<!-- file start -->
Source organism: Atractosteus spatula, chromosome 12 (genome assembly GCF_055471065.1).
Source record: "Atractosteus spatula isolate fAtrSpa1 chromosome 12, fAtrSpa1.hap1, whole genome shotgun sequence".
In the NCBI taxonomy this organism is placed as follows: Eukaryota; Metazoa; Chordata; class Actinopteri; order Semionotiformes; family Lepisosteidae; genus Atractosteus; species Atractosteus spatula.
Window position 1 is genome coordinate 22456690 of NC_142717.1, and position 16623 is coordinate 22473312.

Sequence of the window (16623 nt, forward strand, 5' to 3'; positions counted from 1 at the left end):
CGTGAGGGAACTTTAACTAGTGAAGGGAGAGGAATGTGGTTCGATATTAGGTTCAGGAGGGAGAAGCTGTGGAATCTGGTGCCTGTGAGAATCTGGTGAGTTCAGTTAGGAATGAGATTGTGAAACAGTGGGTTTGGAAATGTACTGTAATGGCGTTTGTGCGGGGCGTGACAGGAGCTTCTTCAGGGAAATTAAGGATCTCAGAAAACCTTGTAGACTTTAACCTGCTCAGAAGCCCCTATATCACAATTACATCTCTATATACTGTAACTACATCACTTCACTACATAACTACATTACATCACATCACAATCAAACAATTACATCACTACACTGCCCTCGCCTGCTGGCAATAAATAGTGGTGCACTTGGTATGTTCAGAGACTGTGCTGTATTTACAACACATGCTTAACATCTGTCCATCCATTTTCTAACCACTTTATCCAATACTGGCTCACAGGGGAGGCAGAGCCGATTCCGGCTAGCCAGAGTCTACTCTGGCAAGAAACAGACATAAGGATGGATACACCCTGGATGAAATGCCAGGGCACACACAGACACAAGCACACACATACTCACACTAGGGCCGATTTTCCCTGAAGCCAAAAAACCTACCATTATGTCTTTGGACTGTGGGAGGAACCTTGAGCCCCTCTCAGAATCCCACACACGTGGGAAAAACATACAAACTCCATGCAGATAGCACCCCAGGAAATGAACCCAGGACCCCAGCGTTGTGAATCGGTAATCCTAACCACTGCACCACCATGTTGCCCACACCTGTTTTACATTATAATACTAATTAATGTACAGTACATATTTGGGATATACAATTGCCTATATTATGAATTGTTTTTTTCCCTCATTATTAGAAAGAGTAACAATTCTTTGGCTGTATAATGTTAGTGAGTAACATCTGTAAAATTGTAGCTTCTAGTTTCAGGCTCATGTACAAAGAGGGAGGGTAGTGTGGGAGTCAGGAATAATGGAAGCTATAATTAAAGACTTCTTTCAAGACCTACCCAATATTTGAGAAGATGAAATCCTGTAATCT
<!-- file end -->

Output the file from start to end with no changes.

Source organism: Atractosteus spatula, chromosome 12 (genome assembly GCF_055471065.1).
Source record: "Atractosteus spatula isolate fAtrSpa1 chromosome 12, fAtrSpa1.hap1, whole genome shotgun sequence".
In the NCBI taxonomy this organism is placed as follows: Eukaryota; Metazoa; Chordata; class Actinopteri; order Semionotiformes; family Lepisosteidae; genus Atractosteus; species Atractosteus spatula.
Window position 1 is genome coordinate 22456690 of NC_142717.1, and position 16623 is coordinate 22473312.

Sequence of the window (16623 nt, forward strand, 5' to 3'; positions counted from 1 at the left end):
CGTGAGGGAACTTTAACTAGTGAAGGGAGAGGAATGTGGTTCGATATTAGGTTCAGGAGGGAGAAGCTGTGGAATCTGGTGCCTGTGAGAATCTGGTGAGTTCAGTTAGGAATGAGATTGTGAAACAGTGGGTTTGGAAATGTACTGTAATGGCGTTTGTGCGGGGCGTGACAGGAGCTTCTTCAGGGAAATTAAGGATCTCAGAAAACCTTGTAGACTTTAACCTGCTCAGAAGCCCCTATATCACAATTACATCTCTATATACTGTAACTACATCACTTCACTACATAACTACATTACATCACATCACAATCAAACAATTACATCACTACACTGCCCTCGCCTGCTGGCAATAAATAGTGGTGCACTTGGTATGTTCAGAGACTGTGCTGTATTTACAACACATGCTTAACATCTGTCCATCCATTTTCTAACCACTTTATCCAATACTGGCTCACAGGGGAGGCAGAGCCGATTCCGGCTAGCCAGAGTCTACTCTGGCAAGAAACAGACATAAGGATGGATACACCCTGGATGAAATGCCAGGGCACACACAGACACAAGCACACACATACTCACACTAGGGCCGATTTTCCCTGAAGCCAAAAAACCTACCATTATGTCTTTGGACTGTGGGAGGAACCTTGAGCCCCTCTCAGAATCCCACACACGTGGGAAAAACATACAAACTCCATGCAGATAGCACCCCAGGAAATGAACCCAGGACCCCAGCGTTGTGAATCGGTAATCCTAACCACTGCACCACCATGTTGCCCACACCTGTTTTACATTATAATACTAATTAATGTACAGTACATATTTGGGATATACAATTGCCTATATTATGAATTGTTTTTTTCCCTCATTATTAGAAAGAGTAACAATTCTTTGGCTGTATAATGTTAGTGAGTAACATCTGTAAAATTGTAGCTTCTAGTTTCAGGCTCATGTACAAAGAGGGAGGGTAGTGTGGGAGTCAGGAATAATGGAAGCTATAATTAAAGACTTCTTTCAAGACCTACCCAATATTTGAGAAGATGAAATCCTGTAATCT